Unlike DHA and EPA, ALA is considered an essential fatty acid as we cannot make it ourselves. However, the conversion of ALA to DHA and EPA is low and based on several factors, including overall diet and age.

Because DHA (and to a lesser extent, EPA) may possibly play a role in chronic disease prevention—especially cardiovascular disease, cognitive decline and depression—vegans and those who don’t consume fatty fish regularly should supplement with an algae-based DHA supplement to meet needs.

2. Vitamin K2

Vegans tend to get abundant amounts of vitamin K1 through leafy green consumption. However, vitamin K2 is found primarily in animal-derived foods, fermented natto, or produced by bacteria. Vitamin K is essential for blood clotting, heart health and bone health, and some have suggested that K2 specifically is more beneficial for both bone and heart health, but more controlled trial research is needed. One study found that older women who consumed K2 experienced significantly decreased age-related bone loss compared to those who didn’t (2).

3. Iron

Iron is plentiful in plant foods, however, it is non-heme iron, which means it is harder for your body to absorb than the heme iron form that’s found in meat. To increase iron absorption, it’s recommended to add vitamin C at meals (e.g, strawberries, bell peppers, citrus fruits, broccoli) and to avoid tea and coffee within an hour of an iron-rich meal. Because of the way that calcium and iron compete for absorption, a multivitamin containing iron should be taken away from a calcium-rich meal or a calcium supplement. This is why wholier’s calcium supplement is not in the Multi for Plant-Based People, meant to be taken first thing in the morning, but included in Night Minerals: Plant-Based Magnesium + Calcium.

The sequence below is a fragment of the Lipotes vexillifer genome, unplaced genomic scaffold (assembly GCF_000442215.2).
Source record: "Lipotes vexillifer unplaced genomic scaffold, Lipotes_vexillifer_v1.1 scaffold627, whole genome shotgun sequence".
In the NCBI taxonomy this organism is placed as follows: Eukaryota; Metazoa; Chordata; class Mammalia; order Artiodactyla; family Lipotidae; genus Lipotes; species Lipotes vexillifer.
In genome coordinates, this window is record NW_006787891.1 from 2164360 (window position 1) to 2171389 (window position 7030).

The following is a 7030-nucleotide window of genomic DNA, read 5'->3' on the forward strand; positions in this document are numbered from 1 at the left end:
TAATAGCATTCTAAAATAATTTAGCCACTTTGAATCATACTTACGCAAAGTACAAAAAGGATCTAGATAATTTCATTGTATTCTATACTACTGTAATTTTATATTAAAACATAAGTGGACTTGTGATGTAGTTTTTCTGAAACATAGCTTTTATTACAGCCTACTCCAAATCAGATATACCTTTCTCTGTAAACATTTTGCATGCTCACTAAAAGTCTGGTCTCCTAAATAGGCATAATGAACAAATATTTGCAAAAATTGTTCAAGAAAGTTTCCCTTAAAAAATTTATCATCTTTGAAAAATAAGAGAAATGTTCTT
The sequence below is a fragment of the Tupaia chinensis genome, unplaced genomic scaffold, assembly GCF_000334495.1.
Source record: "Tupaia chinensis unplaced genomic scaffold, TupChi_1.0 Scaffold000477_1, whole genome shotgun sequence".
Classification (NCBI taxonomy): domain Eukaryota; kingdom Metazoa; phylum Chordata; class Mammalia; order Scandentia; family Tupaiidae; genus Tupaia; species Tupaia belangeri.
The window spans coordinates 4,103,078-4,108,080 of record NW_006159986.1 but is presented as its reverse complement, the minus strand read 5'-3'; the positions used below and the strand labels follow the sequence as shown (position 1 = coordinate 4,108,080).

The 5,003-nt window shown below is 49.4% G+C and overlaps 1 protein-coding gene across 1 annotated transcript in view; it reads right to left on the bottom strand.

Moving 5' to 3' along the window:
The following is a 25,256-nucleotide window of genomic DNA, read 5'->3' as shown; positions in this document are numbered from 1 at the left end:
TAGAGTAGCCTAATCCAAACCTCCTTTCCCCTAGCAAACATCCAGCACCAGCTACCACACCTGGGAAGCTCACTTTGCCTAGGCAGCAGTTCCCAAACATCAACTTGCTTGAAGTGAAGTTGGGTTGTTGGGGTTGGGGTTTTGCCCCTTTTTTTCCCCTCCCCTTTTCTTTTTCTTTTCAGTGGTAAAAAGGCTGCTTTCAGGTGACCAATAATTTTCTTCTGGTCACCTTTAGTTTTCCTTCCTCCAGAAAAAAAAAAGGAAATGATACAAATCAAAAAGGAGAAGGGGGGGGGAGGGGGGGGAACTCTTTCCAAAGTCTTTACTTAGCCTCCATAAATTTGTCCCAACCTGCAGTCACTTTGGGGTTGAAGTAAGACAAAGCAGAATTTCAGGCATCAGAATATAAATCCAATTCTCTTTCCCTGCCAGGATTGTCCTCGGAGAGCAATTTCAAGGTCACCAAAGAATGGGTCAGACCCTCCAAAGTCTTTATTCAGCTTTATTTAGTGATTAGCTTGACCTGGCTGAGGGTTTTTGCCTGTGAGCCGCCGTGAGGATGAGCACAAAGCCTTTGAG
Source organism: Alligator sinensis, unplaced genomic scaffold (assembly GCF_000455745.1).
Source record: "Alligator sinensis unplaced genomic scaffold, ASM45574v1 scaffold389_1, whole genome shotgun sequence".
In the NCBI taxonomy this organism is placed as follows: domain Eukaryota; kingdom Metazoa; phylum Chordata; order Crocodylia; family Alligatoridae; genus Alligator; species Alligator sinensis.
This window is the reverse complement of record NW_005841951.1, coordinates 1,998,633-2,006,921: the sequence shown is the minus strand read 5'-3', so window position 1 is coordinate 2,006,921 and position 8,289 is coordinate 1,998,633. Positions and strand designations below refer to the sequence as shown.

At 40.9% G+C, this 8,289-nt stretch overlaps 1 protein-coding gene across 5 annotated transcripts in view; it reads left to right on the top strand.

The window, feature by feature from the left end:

Because of these absorption considerations with iron, the Institute of Medicine recommends that vegans consume higher amounts of iron than the RDA — around 1.8 times more than non-vegans. To ensure adequate intake, especially for premenopausal women, supplementing with some iron can help meet needs (3).